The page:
Loving you is easy…?

Loving you is easy…?

written by Kaity August 29, 2018
Why is it so hard to act out Christ’s love to the ones we care about most? Whether it be a spouse, parent, sibling, or even your own child, the ones closest to our hearts always seem to be the hardest to love. Mother Theresa was once asked what one could do to promote world peace. She responded: “Go home and love your family.”

Sometimes it’s easier to care about the people we serve, those in far off lands, or our neighbors than the ones who live in our household. 1 Corinthians 13 is quoted at most weddings, and yet how many spouses truly follow the call to true love?

Love is patient, love is kind. It does not envy, it does not boast, it is not proud. It does not dishonor others, it is not self-seeking, it is not easily angered, it keeps no record of wrongs.

1 Corinthians 13:4-5

Loving can be difficult

I have to admit, I often feel like a hypocrite. I can be gracious and patient to a stranger in the store,  but my husband often receives my yelling, judgment, and harsh words for the most trivial missteps. It’s easy to love those who are kept at a distance; we don’t have to deal with their messy broken lives up close. It takes little effort  to be patient with someone you see once a week. It takes God’s transformative power to know a person’s flaws and weaknesses and continue loving them as God sees them. Sometimes all the little trivial things can make loving the most difficult thing in the world.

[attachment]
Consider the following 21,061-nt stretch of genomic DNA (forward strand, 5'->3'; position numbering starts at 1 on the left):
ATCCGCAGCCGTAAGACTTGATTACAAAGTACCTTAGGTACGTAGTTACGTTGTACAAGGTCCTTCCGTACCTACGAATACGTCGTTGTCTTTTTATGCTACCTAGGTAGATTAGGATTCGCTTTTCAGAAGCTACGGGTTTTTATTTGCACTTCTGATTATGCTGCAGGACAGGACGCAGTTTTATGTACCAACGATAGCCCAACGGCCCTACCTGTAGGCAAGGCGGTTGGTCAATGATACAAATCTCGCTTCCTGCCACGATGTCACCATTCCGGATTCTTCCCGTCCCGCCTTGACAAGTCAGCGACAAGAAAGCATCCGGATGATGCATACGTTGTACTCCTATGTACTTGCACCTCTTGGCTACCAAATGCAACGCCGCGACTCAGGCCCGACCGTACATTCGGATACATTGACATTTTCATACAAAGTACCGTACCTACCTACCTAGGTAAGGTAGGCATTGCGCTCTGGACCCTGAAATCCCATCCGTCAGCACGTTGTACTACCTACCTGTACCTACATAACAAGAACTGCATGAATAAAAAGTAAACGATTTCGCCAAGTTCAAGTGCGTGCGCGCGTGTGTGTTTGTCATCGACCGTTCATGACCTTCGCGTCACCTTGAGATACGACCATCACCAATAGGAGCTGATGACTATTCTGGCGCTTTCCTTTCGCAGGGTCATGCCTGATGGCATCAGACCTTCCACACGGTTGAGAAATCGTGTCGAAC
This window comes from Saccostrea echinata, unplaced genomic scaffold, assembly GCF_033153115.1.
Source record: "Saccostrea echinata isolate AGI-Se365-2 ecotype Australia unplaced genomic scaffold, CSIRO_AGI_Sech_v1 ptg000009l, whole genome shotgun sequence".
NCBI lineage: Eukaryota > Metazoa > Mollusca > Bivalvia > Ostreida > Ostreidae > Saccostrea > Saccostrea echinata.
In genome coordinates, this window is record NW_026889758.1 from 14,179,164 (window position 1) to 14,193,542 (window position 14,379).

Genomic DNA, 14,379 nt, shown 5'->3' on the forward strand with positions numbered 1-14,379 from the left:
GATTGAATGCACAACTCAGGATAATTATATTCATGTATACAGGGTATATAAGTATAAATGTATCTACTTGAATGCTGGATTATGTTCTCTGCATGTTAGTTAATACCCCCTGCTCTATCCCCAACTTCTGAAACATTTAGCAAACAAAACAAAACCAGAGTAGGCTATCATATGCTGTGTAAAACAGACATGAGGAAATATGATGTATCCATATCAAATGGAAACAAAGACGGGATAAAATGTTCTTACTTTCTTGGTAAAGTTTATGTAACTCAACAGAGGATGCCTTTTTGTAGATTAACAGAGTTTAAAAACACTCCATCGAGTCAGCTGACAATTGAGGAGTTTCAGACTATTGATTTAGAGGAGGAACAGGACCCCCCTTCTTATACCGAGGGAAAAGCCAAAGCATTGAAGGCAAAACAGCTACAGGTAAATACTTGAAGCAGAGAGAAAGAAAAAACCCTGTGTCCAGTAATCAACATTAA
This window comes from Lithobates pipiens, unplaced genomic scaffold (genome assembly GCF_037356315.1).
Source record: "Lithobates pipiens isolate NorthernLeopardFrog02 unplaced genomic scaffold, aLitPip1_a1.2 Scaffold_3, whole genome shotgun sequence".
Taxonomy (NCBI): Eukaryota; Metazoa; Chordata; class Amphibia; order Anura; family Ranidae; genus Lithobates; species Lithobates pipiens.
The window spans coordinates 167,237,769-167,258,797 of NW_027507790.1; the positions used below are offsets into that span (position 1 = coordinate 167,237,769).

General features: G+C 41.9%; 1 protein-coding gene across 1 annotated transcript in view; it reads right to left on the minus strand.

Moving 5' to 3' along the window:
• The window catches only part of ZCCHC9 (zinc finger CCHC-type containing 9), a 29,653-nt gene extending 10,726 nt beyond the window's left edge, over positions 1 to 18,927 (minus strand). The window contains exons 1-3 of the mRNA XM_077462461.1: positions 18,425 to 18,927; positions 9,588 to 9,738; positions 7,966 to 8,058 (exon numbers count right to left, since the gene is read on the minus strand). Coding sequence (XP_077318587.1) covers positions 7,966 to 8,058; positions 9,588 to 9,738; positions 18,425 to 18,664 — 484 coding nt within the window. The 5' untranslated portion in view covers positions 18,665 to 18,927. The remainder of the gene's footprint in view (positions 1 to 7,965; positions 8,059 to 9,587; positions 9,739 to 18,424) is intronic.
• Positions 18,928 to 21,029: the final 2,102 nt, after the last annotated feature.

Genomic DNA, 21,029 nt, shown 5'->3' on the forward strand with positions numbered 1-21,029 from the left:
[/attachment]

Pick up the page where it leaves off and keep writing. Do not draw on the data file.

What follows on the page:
Flawed and broken

My heart loves to keep score of all the wrongs my spouse has done. We love to boast to one another about who works harder or who is more tired. We put our own needs first and snap rude remarks when our own selfishness is inconvenienced. Then we talk about world peace and racial reconciliation and the persecuted church, as if the big issues matter more than how we treat each other. I can be so self righteous, so quick to find my husband’s flaws. Yes, he is flawed and broken,  but, so am I.  My husband must patiently love me in all my sinful brokenness,  just as I try to love him. It’s through relationships that we learn and grow. 

Transformative love

Living in isolation is not Christ’s model. He came to earth to be in relationship with us. He wants a deep relationship, and that includes the messy brokenness of our hearts. He sees the real us in all our annoying, selfish, irritable ways and loves us patiently and kindly. He came so that we could be whole. He is perfect and loves us patiently and kindly.

It’s through relationships that we learn and grow. 

God’s transformative love and healing begins at home. Only then can His love be modeled to others. Only then can real change happen in the world. 


Read also: I love you while you hate me

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